Just like a million photographers before me, I woke up in the middle of the night and drove to Yosemite National Park to photograph Tunnel View at sunrise. It was a bit cloudy and I was nervous I might not capture the right moment, but with a place as grand and special as Yosemite, how could I miss?
As the sun peeked over the valley rim, the clouds parted, and the giant rock face of El Capitan lit up with gold. My partner Kit did a happy dance in celebration of the sun and I ran back to the edge of the parking lot to get the whole scene in the frame.
I’ve been living in my van taking #Vanlife photos since before the hashtag even existed. In fact, I took this very same photo of my van at Tunnel View in 2010 (before Instagram even existed).
On this particular morning, as I raised my camera to snap the shot, a woman in a brand new van leaned out of her window and sneered, “Wow, how original. Coming to Yosemite to take a #vanlife shot for Instagram. Your account is going to blow up.”
Her comment crushed me. I was sad about what Vanlife had become. I thought, is this what it’s all about now?
Vanlife is a movement of people prioritizing living experiences over material possessions. Rather than flying around-the-world, people are choosing simple road trips across the country. Incredible beauty, culture, and natural splendor live right here in our backyard. You don’t have to go far to experience jaw-dropping views with gems like Yosemite National Park and the Grand Canyon, as well as a vast network of state parks and national forests. I personally have found a life-changing experience in every state of the Lower 48 States.
With the proliferation of glossy photos of seemingly perfect couples enjoying sunsets atop their decked out luxury vans, it’s easy to see what this woman was bothered by. The idea of Vanlife has certainly changed. It’s no longer about simple moments and exploring the country. It’s become more and more about luxury status. For me, a photo of my van is a symbol of shedding the status quo. Instead of flying to Bali for a week’s vacation, we choose to drive our van somewhere new and enjoy a simpler trip. Even with this shift happening, I still think there is space for celebration of a #Vanlife shot.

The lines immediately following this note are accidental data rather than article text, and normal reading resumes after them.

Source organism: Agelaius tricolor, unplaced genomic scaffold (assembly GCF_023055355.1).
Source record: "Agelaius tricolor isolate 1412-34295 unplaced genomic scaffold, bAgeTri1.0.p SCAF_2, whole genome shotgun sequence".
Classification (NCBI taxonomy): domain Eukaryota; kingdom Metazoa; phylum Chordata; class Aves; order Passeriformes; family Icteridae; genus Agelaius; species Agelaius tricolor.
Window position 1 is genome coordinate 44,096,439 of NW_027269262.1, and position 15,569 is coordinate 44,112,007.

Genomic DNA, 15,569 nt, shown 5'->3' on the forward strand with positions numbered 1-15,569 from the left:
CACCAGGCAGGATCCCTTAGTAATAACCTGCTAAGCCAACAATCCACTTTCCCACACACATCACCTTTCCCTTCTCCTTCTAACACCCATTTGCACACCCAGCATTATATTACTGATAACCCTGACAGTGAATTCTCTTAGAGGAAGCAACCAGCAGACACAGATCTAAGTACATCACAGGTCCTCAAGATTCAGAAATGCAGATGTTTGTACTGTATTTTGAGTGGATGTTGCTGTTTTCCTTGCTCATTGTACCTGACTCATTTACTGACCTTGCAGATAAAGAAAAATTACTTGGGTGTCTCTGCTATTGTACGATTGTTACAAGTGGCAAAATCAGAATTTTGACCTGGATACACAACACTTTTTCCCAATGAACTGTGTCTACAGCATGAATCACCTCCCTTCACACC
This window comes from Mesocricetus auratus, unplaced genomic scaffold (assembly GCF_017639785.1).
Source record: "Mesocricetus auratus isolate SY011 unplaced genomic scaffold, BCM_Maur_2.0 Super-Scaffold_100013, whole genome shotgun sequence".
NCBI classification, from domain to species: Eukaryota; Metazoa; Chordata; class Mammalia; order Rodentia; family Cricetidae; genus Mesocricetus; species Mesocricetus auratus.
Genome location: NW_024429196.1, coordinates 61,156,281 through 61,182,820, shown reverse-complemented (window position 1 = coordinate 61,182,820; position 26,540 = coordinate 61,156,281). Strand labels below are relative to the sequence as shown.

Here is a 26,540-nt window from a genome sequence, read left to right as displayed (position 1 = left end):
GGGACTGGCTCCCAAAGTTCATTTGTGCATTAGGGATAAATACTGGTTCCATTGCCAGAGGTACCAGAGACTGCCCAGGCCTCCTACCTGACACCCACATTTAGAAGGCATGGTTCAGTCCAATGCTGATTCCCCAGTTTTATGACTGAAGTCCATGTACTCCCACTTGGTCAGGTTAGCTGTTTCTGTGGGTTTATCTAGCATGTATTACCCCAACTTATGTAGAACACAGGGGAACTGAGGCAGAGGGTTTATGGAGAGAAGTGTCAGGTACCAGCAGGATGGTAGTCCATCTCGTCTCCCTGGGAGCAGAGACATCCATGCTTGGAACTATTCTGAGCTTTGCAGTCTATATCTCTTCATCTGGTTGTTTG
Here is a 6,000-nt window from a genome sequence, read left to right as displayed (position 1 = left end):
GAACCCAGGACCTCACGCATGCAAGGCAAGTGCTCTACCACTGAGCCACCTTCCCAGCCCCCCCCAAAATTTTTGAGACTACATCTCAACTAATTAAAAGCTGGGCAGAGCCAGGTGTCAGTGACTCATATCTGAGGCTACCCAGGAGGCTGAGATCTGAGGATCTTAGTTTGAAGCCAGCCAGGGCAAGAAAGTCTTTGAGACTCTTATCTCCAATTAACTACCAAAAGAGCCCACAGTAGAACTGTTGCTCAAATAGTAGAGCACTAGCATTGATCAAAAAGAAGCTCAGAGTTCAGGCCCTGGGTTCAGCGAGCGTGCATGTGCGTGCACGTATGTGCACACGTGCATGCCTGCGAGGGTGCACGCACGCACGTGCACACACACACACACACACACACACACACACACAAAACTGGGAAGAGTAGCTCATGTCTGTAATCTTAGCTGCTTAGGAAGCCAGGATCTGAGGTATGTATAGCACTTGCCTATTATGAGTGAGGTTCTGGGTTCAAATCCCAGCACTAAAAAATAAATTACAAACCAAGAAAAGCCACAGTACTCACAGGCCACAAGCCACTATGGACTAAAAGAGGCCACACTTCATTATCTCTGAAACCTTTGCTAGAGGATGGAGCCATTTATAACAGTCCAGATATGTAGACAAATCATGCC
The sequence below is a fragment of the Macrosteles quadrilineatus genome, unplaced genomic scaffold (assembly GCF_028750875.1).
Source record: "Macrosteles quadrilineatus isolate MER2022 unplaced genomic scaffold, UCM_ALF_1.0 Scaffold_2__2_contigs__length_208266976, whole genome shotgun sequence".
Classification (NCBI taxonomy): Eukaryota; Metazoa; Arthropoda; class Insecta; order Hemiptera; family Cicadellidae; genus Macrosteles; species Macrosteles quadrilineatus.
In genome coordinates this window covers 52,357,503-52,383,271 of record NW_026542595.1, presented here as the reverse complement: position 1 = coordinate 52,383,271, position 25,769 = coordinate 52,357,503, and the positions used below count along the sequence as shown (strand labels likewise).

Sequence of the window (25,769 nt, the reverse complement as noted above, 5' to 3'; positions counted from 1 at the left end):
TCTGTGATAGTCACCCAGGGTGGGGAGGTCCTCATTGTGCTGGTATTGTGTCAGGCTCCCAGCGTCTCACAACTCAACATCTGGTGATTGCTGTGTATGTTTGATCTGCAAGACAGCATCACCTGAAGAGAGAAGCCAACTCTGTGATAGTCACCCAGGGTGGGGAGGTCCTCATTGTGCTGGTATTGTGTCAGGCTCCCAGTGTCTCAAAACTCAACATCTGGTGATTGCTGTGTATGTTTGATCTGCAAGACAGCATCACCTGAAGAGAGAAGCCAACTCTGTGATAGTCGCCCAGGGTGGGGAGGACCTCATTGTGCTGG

If you haven’t visited Yosemite National Park, put it on your bucket list. The imposing rock faces were carved out by glaciers way back in the ice ages. The sheer scale will boggle your mind as the sun glints off the thousand-foot waterfalls. Tunnel View itself is the first thing you’ll see when entering the park. I guarantee you, too, will not be able to resist capturing a few photos of this breathtaking view.
My partner Kit and I create our #Vanlife photos to illustrate how we feel as we barrel down the backroads. We find joy in expressing our freedom and happiness through beautiful photographs. It is my sincere hope that if anyone sees one of our photographs, they will think to themselves, “I can do that. I could have that experience.” And the truth is … you can.
I don’t care how many times Tunnel View has been photographed and posted on Instagram, I will always like every single picture because I support those venturing out into the country with their vans.
I implore you to get out and celebrate the fact that wonders of the world like Yosemite National Park are right there in your backyard. Get in your van, get on your bicycle, or just drive down the road to somewhere beautiful near you. There is no need for an expensive plane ticket or a brand-new van. Just walk out the door and go.